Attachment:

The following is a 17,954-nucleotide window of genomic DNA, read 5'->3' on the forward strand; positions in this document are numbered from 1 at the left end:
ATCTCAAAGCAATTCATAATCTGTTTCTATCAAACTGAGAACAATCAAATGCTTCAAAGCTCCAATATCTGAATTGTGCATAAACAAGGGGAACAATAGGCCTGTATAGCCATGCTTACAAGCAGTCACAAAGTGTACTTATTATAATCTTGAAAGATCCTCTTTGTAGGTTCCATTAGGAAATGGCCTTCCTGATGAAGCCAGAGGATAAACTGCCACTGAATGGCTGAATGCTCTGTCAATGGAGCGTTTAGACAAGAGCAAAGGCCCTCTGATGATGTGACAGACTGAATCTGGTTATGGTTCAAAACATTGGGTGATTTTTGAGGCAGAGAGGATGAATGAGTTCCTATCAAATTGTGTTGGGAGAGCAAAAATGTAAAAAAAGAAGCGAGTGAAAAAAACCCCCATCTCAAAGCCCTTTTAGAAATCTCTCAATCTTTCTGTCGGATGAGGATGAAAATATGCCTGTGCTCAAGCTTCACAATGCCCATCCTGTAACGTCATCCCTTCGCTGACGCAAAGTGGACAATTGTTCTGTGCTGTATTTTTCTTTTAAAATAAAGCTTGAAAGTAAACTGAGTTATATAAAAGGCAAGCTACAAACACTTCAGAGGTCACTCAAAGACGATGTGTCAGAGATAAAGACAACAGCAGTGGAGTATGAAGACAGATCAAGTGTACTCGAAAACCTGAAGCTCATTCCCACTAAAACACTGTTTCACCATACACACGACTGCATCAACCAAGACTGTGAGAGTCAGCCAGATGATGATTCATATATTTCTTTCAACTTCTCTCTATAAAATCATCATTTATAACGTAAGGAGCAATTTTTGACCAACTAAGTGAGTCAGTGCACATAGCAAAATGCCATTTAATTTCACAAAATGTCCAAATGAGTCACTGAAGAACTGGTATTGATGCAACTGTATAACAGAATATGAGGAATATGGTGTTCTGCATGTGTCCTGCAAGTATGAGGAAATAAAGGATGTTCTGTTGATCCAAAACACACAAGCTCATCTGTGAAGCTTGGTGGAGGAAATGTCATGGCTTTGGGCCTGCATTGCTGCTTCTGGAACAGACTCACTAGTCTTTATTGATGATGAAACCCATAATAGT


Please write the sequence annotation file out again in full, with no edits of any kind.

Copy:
The following is a 17,954-nucleotide window of genomic DNA, read 5'->3' on the forward strand; positions in this document are numbered from 1 at the left end:
ATCTCAAAGCAATTCATAATCTGTTTCTATCAAACTGAGAACAATCAAATGCTTCAAAGCTCCAATATCTGAATTGTGCATAAACAAGGGGAACAATAGGCCTGTATAGCCATGCTTACAAGCAGTCACAAAGTGTACTTATTATAATCTTGAAAGATCCTCTTTGTAGGTTCCATTAGGAAATGGCCTTCCTGATGAAGCCAGAGGATAAACTGCCACTGAATGGCTGAATGCTCTGTCAATGGAGCGTTTAGACAAGAGCAAAGGCCCTCTGATGATGTGACAGACTGAATCTGGTTATGGTTCAAAACATTGGGTGATTTTTGAGGCAGAGAGGATGAATGAGTTCCTATCAAATTGTGTTGGGAGAGCAAAAATGTAAAAAAAGAAGCGAGTGAAAAAAACCCCCATCTCAAAGCCCTTTTAGAAATCTCTCAATCTTTCTGTCGGATGAGGATGAAAATATGCCTGTGCTCAAGCTTCACAATGCCCATCCTGTAACGTCATCCCTTCGCTGACGCAAAGTGGACAATTGTTCTGTGCTGTATTTTTCTTTTAAAATAAAGCTTGAAAGTAAACTGAGTTATATAAAAGGCAAGCTACAAACACTTCAGAGGTCACTCAAAGACGATGTGTCAGAGATAAAGACAACAGCAGTGGAGTATGAAGACAGATCAAGTGTACTCGAAAACCTGAAGCTCATTCCCACTAAAACACTGTTTCACCATACACACGACTGCATCAACCAAGACTGTGAGAGTCAGCCAGATGATGATTCATATATTTCTTTCAACTTCTCTCTATAAAATCATCATTTATAACGTAAGGAGCAATTTTTGACCAACTAAGTGAGTCAGTGCACATAGCAAAATGCCATTTAATTTCACAAAATGTCCAAATGAGTCACTGAAGAACTGGTATTGATGCAACTGTATAACAGAATATGAGGAATATGGTGTTCTGCATGTGTCCTGCAAGTATGAGGAAATAAAGGATGTTCTGTTGATCCAAAACACACAAGCTCATCTGTGAAGCTTGGTGGAGGAAATGTCATGGCTTTGGGCCTGCATTGCTGCTTCTGGAACAGACTCACTAGTCTTTATTGATGATGAAACCCATAATAGT